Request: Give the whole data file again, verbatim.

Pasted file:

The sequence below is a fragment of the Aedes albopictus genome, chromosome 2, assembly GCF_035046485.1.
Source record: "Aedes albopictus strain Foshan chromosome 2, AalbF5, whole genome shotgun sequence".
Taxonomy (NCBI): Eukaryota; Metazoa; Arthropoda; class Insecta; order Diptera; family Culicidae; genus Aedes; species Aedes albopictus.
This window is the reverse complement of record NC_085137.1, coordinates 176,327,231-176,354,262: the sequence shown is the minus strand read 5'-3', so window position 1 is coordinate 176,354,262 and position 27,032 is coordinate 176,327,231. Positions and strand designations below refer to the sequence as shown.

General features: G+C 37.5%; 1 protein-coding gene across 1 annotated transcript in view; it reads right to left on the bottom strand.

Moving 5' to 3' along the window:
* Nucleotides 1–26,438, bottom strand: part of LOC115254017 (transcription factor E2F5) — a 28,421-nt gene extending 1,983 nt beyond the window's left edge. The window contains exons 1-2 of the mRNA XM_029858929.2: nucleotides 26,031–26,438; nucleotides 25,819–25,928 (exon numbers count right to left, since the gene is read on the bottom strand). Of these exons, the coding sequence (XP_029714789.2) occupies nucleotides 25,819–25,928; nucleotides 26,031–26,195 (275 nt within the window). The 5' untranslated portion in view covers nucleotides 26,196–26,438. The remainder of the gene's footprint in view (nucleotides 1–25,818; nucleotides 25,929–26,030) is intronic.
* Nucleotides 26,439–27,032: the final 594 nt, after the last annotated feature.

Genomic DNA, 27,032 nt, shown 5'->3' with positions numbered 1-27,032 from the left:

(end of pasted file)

The sequence below is a fragment of the Aedes albopictus genome, chromosome 2, assembly GCF_035046485.1.
Source record: "Aedes albopictus strain Foshan chromosome 2, AalbF5, whole genome shotgun sequence".
Taxonomy (NCBI): Eukaryota; Metazoa; Arthropoda; class Insecta; order Diptera; family Culicidae; genus Aedes; species Aedes albopictus.
This window is the reverse complement of record NC_085137.1, coordinates 176,327,231-176,354,262: the sequence shown is the minus strand read 5'-3', so window position 1 is coordinate 176,354,262 and position 27,032 is coordinate 176,327,231. Positions and strand designations below refer to the sequence as shown.

General features: G+C 37.5%; 1 protein-coding gene across 1 annotated transcript in view; it reads right to left on the bottom strand.

Moving 5' to 3' along the window:
* Nucleotides 1–26,438, bottom strand: part of LOC115254017 (transcription factor E2F5) — a 28,421-nt gene extending 1,983 nt beyond the window's left edge. The window contains exons 1-2 of the mRNA XM_029858929.2: nucleotides 26,031–26,438; nucleotides 25,819–25,928 (exon numbers count right to left, since the gene is read on the bottom strand). Of these exons, the coding sequence (XP_029714789.2) occupies nucleotides 25,819–25,928; nucleotides 26,031–26,195 (275 nt within the window). The 5' untranslated portion in view covers nucleotides 26,196–26,438. The remainder of the gene's footprint in view (nucleotides 1–25,818; nucleotides 25,929–26,030) is intronic.
* Nucleotides 26,439–27,032: the final 594 nt, after the last annotated feature.

Genomic DNA, 27,032 nt, shown 5'->3' with positions numbered 1-27,032 from the left: